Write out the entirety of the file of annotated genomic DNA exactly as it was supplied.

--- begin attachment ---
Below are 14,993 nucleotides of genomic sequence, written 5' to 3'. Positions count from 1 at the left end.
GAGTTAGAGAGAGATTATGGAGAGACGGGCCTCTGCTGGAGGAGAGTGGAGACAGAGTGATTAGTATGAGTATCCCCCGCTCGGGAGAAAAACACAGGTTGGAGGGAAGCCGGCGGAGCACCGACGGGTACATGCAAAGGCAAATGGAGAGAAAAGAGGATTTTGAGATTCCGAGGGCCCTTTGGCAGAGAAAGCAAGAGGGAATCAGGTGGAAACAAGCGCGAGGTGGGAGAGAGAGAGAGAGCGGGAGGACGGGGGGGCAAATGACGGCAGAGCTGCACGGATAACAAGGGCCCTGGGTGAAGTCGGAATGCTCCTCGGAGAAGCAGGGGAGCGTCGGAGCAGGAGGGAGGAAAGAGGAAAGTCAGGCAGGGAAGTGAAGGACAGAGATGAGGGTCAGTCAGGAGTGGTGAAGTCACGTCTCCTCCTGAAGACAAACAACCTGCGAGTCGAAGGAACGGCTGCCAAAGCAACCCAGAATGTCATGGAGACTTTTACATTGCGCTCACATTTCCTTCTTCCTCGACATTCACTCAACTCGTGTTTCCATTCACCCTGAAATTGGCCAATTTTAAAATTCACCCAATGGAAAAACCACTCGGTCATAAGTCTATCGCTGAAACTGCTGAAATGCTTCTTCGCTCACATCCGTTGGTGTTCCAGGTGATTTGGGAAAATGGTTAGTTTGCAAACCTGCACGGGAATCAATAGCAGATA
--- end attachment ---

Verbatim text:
Below are 14,993 nucleotides of genomic sequence, written 5' to 3'. Positions count from 1 at the left end.
GAGTTAGAGAGAGATTATGGAGAGACGGGCCTCTGCTGGAGGAGAGTGGAGACAGAGTGATTAGTATGAGTATCCCCCGCTCGGGAGAAAAACACAGGTTGGAGGGAAGCCGGCGGAGCACCGACGGGTACATGCAAAGGCAAATGGAGAGAAAAGAGGATTTTGAGATTCCGAGGGCCCTTTGGCAGAGAAAGCAAGAGGGAATCAGGTGGAAACAAGCGCGAGGTGGGAGAGAGAGAGAGAGCGGGAGGACGGGGGGGCAAATGACGGCAGAGCTGCACGGATAACAAGGGCCCTGGGTGAAGTCGGAATGCTCCTCGGAGAAGCAGGGGAGCGTCGGAGCAGGAGGGAGGAAAGAGGAAAGTCAGGCAGGGAAGTGAAGGACAGAGATGAGGGTCAGTCAGGAGTGGTGAAGTCACGTCTCCTCCTGAAGACAAACAACCTGCGAGTCGAAGGAACGGCTGCCAAAGCAACCCAGAATGTCATGGAGACTTTTACATTGCGCTCACATTTCCTTCTTCCTCGACATTCACTCAACTCGTGTTTCCATTCACCCTGAAATTGGCCAATTTTAAAATTCACCCAATGGAAAAACCACTCGGTCATAAGTCTATCGCTGAAACTGCTGAAATGCTTCTTCGCTCACATCCGTTGGTGTTCCAGGTGATTTGGGAAAATGGTTAGTTTGCAAACCTGCACGGGAATCAATAGCAGATA